The words ‘financial issues within your business’ can sound terrifying. For some people, it conjures up images of fraud, bankruptcy, or something equally as catastrophic. However, and importantly, this doesn’t need to be the case especially not if you’re staying on top of your finances regularly (e.g., carrying out a daily reconciliation or operating with a cautious cash flow).
Early warning signs of a financial issue
There are key early warning signs that highlight when an issue might be arising. The aim is to spot an issue when it’s still only a risk (i.e., could happen but hasn’t happened yet) or if it’s occurred, while it’s still small enough to only require simple intervention. There’s a term that describes this: decline curve.
The ‘decline curve’ of a business
The decline curve is used to assess how serious the difficulties are within a business and you should be aware and act at the earliest opportunity. Within the phases of decline, this is called ‘underperformance’, which is where a cash-generative business loses profitability through decreased sales and/or rising costs.
The next phase is called distress. This is where the business isn’t able to afford any non-essential/non-core expenditure. It might also be the case that the business is having difficulty meeting its commitments to creditors.
The final phase is crisis, where there’s a critical shortage of cash and all cash must be used to meet debts – something we’d like to help you avoid!
Examples of early warning signs
- Consistently declining sales – sales can naturally fluctuate month-on-month and there can be seasonal peaks for several businesses. However, if your year-on-year performance is tracking lower than expected, your sales are falling well below target, or there’s a constant downward trend then there might be an issue.
- Unexpectedly increasing costs – costs can quickly spiral: something that’s a challenge for everyone at the moment. Where there are fixed costs that you can’t reduce or remove, you could easily find yourself in a position where your profitability drops. In some cases, it might be that you’re no longer charging enough to cover costs.
- Growing aged debtors list – if you’re slow with invoicing or you don’t have an effective debt collection process in place, you might find yourself in the position where, on paper, your sales are good but they aren’t translating into cash.
- Worsening cash flow – all of the above will be reflected on your cash flow forecast and this will show when the issues will become problematic for the business. This is why we recommend you have one and update it regularly. It can be a very useful early warning system for you.
How to avoid financial issues (as much as possible)
It’s not possible to entirely avoid financial issues: there are so many things you can’t control. Covid, a prime example of this, is not something any business could have predicted. That aside, there are plenty of steps within your control that you can take.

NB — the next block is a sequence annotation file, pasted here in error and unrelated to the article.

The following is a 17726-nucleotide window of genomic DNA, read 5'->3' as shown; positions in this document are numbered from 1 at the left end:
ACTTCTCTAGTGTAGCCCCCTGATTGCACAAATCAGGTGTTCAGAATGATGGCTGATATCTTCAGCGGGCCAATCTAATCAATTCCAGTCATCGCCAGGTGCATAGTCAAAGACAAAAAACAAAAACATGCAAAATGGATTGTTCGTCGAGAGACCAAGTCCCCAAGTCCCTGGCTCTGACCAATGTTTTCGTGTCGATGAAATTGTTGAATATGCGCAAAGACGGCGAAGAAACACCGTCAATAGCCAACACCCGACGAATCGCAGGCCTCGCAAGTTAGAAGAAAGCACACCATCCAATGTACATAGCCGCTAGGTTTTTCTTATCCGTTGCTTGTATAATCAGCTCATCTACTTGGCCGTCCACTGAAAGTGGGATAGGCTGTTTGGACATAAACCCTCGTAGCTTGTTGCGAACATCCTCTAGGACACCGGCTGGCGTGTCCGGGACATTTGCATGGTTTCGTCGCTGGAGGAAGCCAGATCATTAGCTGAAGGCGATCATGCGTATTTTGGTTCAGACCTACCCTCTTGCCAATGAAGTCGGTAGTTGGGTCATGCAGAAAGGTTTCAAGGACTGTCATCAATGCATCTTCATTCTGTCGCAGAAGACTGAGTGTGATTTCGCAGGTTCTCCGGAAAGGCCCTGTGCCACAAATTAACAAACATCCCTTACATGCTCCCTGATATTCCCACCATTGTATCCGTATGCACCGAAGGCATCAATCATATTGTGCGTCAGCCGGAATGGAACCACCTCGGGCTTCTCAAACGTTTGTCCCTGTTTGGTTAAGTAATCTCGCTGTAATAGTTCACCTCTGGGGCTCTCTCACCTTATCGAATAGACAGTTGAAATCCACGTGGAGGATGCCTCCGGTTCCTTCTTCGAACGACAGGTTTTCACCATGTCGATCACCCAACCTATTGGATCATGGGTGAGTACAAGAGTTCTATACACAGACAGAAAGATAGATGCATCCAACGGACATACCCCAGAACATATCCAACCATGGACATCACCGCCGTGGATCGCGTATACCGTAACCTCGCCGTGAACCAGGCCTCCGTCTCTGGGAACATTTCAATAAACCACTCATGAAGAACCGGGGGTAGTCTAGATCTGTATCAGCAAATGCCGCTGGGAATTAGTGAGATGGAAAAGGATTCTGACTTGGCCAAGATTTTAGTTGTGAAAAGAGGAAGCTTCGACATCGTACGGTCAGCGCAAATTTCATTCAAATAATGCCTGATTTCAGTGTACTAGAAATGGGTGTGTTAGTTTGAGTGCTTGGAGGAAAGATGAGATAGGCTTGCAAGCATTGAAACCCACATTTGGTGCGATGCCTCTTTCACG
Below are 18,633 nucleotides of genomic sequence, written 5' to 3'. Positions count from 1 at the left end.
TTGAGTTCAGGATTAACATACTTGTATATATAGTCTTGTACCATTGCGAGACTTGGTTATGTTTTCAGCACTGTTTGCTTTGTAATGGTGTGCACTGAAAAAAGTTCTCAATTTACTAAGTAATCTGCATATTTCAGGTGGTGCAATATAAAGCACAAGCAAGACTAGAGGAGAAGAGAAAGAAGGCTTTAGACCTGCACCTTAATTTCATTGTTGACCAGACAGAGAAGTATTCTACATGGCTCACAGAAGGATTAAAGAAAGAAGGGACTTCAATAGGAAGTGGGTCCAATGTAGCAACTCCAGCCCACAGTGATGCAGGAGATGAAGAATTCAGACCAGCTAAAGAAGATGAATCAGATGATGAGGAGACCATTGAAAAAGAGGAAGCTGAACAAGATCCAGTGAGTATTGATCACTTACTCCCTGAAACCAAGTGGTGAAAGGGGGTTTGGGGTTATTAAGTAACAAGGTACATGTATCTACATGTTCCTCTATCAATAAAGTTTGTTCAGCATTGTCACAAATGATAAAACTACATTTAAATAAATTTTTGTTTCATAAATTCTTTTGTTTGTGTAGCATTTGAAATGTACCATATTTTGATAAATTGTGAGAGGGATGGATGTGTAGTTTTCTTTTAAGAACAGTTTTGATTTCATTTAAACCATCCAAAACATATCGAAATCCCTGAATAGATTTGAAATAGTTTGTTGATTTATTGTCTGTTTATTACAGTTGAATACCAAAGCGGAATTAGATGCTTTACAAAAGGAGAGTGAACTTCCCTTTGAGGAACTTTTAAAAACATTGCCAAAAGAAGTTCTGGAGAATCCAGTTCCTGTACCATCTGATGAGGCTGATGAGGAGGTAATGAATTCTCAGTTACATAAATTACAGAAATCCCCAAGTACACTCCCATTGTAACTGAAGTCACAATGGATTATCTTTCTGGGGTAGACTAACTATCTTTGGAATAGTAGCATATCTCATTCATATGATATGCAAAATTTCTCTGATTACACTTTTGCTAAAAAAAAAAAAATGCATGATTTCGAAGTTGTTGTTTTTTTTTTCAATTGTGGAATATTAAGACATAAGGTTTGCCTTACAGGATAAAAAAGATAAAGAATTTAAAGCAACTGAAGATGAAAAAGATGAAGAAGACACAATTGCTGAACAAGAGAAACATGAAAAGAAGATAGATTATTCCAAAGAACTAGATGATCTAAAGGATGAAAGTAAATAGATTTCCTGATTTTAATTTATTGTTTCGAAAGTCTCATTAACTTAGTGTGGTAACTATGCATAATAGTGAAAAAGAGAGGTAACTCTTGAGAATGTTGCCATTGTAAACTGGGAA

- A cautious approach to budgeting – we can not state strongly enough just how helpful this is for businesses.
- Understanding your day-to-day costs – paying for unnecessary services is easy to slip into especially when your business is doing well. It’s also something to keep a close on to make sure that you’re not getting carried out and, where needed, you can just nip these in the bud.
- Ensure customers pay on time – this can be helped with technology and Xero is particularly good for this, in our opinion. You can customise invoices to clearly state your payment terms or use specific plugins. The app, is particularly useful for this.
- Monitor financial performance regularly – there are a selection of reports that you should be reviewing regularly.
- Taxes – be informed about which expenses can, and can’t, be claimed through the business to ensure that your tax bill is fair. Also, stay on top of your filing deadlines so that you don’t end up accruing late filing penalties from HMRC as they soon get costly.
What to do if you have a financial issue
It’s straightforward but perhaps not easy. First, accept that you have an issue and don’t be tempted to ignore it and hope it goes away. It’s unlikely that it will and, really, do you want to leave the success of your business up to chance?
Second, seek help if you need it. Some cash flow issues could be managed in-house if you have the flexibility within your budget to reduce costs accordingly or have some cash reserves that you can dip into. However, if you aren’t sure where to even start, please seek help. We’re always here to talk to you. We can help uncover what’s happening in your business, offer support on how to deal with the situation, and offer guidance on how to manage finances going forward.